We always try to address topics of broader interest to career changers in this blog. By and large, this means exploring “personas” that we run into repeatedly—whose issues we understand and whose career challenges we can help ameliorate. We’ve been doing this for three decades, so, of course, we have learned a thing or two about helping executives clarify their career objectives and then go out and get that perfect job.
We are different from others in this space in several key ways. One is our Clarity Program© that constitutes the “Targeting” stage of our five-stage career change program. After all, our clients’ aspirations are far more complicated that just a title, salary, and geography. The Clarity Program© treats clients as the unique individuals they are.
Another key differentiator is that fully 75% of our clients land not via on-line job boards or recruiters but via the “unpublished market” where the competition is less and the remuneration is typically higher.
One key skill in navigating the unpublished market is the “information interview”—a telephone or face to face discussion with someone you have probably never met before who has been introduced by a mutual acquaintance. At various stages in my career I have had to conduct hundreds of these. Recently, during some career coaching sessions, I realized that the techniques I have evolved are extremely helpful to neophytes, so let me share a few of these here.
The first is what I call a branching script. As you approach a conversation with someone whose background you might know, but about whom you otherwise know very little, consider the subjects that might be of mutual interest and how you might introduce them in a gentle manner.
For example, when I was in the business coaching business not too long ago, I often found myself having networking discussions on the telephone with people who had no real idea why we were planning to talk. My branching script then began something like this: “There could be several topics of interest between us. For example, do you know business owners who are struggling and would benefit from a highly experienced and confidential advisor, or do you know individuals who might be thinking about transitioning in their careers and who might like to become business coaches, or who would I know that you might like to meet, or…”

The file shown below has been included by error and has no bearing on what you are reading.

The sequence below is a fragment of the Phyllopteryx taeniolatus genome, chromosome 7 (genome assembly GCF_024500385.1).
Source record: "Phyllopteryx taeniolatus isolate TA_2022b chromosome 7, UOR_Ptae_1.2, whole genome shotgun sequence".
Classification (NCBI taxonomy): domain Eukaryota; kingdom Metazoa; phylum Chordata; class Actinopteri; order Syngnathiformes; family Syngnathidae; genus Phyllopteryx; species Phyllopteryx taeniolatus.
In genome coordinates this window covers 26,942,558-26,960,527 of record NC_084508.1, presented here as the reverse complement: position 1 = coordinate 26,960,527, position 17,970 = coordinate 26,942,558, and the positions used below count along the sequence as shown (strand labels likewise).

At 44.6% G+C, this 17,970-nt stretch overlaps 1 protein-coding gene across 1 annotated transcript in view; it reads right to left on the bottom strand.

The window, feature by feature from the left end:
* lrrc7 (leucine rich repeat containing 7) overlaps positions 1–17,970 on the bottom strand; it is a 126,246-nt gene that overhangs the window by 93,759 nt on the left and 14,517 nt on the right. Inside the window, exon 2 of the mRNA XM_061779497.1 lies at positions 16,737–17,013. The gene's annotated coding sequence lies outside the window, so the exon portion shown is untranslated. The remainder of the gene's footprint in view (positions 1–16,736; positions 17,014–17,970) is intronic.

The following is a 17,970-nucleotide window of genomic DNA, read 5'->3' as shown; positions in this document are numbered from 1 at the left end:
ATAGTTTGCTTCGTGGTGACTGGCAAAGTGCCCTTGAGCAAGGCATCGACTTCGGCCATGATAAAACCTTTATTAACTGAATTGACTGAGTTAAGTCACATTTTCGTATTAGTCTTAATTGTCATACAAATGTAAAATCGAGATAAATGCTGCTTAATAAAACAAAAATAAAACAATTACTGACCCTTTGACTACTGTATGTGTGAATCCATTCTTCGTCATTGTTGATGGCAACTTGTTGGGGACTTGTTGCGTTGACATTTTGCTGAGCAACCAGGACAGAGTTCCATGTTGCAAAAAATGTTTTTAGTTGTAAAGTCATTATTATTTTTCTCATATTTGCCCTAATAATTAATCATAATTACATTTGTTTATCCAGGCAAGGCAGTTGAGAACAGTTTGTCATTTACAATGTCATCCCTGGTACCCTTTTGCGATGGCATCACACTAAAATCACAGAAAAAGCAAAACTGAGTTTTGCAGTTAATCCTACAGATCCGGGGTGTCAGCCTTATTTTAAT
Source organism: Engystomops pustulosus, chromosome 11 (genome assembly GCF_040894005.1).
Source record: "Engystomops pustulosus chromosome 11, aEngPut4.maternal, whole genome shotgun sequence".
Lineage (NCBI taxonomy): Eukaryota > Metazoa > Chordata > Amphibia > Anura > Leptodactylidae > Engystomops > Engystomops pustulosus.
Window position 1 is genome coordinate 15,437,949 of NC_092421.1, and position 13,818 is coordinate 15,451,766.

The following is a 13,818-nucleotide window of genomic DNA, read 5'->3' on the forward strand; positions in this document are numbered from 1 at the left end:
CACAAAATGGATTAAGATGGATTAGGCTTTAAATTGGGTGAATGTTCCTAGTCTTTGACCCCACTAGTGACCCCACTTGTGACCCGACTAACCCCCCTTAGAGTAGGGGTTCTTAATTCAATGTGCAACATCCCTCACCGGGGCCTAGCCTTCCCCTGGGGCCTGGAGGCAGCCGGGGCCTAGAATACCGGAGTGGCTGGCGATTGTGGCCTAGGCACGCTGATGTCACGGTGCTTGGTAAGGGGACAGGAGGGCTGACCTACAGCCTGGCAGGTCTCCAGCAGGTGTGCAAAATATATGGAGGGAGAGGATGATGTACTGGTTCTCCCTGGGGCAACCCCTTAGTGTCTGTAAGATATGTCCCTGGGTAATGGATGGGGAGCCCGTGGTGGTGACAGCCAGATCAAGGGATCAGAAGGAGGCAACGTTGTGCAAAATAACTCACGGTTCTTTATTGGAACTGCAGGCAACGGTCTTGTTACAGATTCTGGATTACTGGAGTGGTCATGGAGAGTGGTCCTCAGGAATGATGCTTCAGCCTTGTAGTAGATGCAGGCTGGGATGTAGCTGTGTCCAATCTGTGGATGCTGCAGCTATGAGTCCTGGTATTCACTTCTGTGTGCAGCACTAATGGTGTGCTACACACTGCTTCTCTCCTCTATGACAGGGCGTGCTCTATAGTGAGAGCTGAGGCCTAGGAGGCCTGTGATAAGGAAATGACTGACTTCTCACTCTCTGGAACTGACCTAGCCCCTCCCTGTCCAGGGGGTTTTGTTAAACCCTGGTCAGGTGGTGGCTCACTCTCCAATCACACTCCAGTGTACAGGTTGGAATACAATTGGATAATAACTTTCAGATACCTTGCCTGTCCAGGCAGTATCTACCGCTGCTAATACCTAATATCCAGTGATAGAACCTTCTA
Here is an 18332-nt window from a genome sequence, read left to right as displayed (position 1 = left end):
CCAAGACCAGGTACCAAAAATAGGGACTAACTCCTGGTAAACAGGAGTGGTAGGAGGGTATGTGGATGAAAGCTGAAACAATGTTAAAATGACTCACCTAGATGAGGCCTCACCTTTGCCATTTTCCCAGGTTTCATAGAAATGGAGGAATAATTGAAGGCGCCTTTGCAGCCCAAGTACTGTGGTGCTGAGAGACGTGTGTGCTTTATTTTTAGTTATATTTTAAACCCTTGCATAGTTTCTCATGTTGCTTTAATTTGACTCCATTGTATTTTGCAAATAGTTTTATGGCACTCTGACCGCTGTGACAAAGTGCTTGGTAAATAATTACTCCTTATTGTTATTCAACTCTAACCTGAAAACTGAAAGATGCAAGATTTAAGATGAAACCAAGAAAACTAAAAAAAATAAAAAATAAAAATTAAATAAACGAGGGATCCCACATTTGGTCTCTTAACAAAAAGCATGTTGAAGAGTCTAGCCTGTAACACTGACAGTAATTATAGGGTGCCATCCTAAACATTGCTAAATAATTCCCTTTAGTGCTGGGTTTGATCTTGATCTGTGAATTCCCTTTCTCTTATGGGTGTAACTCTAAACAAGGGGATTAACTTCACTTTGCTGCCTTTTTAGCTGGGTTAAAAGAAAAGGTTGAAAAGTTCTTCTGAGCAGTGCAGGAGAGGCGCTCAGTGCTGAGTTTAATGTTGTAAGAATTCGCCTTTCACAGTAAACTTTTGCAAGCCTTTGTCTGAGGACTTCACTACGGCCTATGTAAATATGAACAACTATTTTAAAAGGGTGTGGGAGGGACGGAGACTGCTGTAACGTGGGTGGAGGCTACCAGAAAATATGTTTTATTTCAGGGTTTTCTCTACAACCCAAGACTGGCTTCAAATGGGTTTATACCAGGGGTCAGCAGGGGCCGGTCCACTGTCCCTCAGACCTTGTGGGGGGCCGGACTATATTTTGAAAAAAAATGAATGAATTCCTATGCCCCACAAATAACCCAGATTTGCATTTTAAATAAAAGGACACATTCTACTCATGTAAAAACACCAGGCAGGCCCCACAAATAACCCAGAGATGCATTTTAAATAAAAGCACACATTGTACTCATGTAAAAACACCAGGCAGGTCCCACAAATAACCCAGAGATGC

You may be surprised, but more often than not, my counterparts would say something like, “Actually, number 1 and number 3 sound relevant… Let’s explore.” For an information interview, that is a wide-open door. So consider preparing a branching script before you start an otherwise unplanned networking discussion.
Another technique that seems to work well is to visualize your discussion as a sort of radar diagram with radiating spokes representing different perspectives on the subject. For example, let’s say you are planning to talk with the CEO of a larger business, not specifically about getting a job there, but more generally to understand what occupies that person and tangentially where you and he/she might have common interests—the classic information interview.
So in this case, one of the spokes on your radar graph might be what customers want from the CEO. Another might be what consumers want. Or employees. Or vendors. Or shareholders. Or the CEO him- or herself… In other words, by walking around the periphery of his or her business, you can get a very good understanding of how that person sees his or her world, where the challenges are and where there may be opportunities. Ultimately, this provides you with insights on how you might position yourself to address those challenges or take advantage of those opportunities were you to join that company or perhaps a competitor in the same industry.
My personal mental image of this process is from a bird’s eye view, looking down on my footprints in the snow as they slowly encircle the subject matter. It helps me make sure I have covered all of the perspectives I planned to cover, and lets me know when I’m finished.
I hope you find these insights helpful and invite you to get in touch if you feel you could benefit from further career coaching… or just for an information interview.